The US is facing a potential shortfall in icebreaking capability after its only remaining vessel, the ageing Polar Star, suffered an electrical fire on 10 February.
The 43-year-old ship, the only functioning icebreaker remaining in the US fleet, completed a life-extension works in 2013, theoretically allowing it to operate until 2023. But its viability was called into question after a series of incidents during the vessel’s return from a resupply mission in Antarctica, which culminated in the fire, which broke out in the incinerator room. Its 150 crew were forced to battle the blaze for two hours, more than 10,000 miles from the Seattle drydock for which it was headed.
“It’s always a serious matter whenever a shipboard fire breaks out at sea, and it’s even more concerning when that ship is in one of the most remote places on Earth,” said a statement by Vice Adm. Linda Fagan. “The crew of the Polar Star did an outstanding job — their expert response and determination ensured the safety of everyone aboard.”
In the lead up to the fire, smoking and power outages were recorded from Polar Star’s electrical systems, a propeller shaft sprang a leak, and one of the vessel’s two drinking water evaporators malfunctioned. Electrical systems and insulation suffered further damage during the blaze, when firefighters were forced to use water to cool down the vessel’s exhaust pipes.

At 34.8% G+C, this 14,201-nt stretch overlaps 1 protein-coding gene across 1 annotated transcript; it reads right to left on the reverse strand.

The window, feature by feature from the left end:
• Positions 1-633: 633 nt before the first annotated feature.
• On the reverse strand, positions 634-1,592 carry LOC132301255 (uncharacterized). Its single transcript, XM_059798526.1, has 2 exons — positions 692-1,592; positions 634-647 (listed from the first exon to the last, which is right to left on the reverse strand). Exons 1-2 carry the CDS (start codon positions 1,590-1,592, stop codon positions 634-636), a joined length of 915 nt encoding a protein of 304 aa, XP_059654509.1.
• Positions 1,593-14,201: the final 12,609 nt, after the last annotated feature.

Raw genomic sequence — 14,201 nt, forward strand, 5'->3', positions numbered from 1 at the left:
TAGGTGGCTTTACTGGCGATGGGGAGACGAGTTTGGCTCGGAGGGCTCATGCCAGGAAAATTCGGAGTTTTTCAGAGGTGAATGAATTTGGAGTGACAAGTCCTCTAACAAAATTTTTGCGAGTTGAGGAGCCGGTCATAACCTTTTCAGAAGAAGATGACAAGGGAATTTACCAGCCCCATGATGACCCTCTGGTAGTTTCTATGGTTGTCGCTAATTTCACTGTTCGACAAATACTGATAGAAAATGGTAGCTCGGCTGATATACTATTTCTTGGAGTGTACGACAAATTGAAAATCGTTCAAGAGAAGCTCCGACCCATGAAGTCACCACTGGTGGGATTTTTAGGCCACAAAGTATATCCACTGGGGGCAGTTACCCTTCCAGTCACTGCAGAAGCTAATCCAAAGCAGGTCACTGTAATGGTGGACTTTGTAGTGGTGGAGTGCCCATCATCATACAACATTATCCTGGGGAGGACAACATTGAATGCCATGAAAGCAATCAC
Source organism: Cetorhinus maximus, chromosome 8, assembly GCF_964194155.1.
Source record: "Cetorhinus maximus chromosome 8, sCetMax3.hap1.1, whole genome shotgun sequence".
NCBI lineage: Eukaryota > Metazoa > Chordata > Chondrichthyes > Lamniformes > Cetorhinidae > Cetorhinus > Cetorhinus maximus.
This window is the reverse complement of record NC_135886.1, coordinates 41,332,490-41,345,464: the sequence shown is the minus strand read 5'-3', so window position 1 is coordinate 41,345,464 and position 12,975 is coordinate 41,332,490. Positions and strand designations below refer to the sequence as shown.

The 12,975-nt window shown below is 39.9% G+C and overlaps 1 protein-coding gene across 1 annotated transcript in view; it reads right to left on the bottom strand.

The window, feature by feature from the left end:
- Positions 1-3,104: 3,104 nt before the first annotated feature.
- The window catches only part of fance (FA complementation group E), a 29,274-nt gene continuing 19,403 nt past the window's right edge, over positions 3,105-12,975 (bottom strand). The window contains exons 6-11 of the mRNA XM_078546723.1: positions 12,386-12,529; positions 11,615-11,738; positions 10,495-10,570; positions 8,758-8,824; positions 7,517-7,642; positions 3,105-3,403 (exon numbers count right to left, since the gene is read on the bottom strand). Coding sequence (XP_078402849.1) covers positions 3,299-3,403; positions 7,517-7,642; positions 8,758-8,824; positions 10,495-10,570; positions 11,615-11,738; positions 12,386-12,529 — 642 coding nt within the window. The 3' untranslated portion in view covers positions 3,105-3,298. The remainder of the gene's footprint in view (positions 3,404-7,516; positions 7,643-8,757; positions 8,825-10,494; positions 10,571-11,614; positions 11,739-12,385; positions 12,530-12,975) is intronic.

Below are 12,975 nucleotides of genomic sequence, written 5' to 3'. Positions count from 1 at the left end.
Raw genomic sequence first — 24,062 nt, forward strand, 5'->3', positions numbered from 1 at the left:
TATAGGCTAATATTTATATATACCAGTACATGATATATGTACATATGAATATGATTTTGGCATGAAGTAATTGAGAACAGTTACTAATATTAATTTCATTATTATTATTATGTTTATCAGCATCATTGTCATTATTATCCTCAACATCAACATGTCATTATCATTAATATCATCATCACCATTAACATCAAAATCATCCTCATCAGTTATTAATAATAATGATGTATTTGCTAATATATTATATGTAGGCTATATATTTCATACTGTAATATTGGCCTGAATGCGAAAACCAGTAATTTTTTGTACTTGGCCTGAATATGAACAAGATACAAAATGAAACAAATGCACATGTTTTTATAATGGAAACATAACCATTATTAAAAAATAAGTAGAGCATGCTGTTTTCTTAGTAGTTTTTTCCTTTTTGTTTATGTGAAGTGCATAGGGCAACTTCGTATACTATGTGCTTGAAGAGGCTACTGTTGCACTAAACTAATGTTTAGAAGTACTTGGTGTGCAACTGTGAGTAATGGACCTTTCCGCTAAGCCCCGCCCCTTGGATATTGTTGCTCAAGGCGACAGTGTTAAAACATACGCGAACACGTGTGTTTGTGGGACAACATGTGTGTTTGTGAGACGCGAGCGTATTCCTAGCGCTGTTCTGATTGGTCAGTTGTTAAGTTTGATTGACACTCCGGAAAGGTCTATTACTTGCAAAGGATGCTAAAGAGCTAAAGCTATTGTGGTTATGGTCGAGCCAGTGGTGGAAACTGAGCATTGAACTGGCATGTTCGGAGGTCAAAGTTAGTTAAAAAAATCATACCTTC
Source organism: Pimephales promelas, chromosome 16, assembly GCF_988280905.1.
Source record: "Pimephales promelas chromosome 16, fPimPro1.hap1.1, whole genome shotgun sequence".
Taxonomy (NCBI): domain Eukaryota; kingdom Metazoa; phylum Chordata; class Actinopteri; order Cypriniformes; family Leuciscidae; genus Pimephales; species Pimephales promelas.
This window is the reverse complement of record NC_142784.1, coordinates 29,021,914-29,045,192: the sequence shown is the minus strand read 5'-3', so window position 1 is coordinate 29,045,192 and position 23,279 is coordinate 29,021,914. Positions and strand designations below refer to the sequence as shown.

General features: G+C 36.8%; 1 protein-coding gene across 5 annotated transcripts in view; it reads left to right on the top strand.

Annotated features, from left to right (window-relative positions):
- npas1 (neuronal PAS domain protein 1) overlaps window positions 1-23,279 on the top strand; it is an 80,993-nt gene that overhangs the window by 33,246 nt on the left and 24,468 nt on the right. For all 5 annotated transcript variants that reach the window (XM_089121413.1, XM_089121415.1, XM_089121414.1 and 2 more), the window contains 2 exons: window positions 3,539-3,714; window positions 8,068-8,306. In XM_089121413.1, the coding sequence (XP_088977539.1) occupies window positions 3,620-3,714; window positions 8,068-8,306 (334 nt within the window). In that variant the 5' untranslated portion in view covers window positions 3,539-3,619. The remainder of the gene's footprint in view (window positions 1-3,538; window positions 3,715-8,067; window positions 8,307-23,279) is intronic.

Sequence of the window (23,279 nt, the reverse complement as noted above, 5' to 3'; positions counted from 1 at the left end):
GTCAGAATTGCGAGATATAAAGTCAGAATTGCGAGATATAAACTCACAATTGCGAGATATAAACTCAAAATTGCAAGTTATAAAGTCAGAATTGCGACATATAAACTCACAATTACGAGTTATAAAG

In response to the news, the US federal government allocated new funding for its icebreaking programme in mid-February, comprising $655m for the first new icebreaker and $20m for a subsequent ship. But in 2018, a report by the US’ Government Accountability Office stated that the timeline for new icebreakers was “not informed by a realistic assessment of shipbuilding activities, but rather driven by the potential gap in icebreaking capabilities once the Coast Guard’s only operating heavy polar icebreaker—the Polar Star —reaches the end of its service life.”
Due to enter service in 2023, when Polar Star’s service life is due to end, it will be the first time a heavy icebreaker has joined the US fleet for more than 20 years.
But as Seattle drydock begins repairs of the incinerator and various other faulty parts, concerns remain about Polar Star’s ability to survive the next four years until its eventual replacement.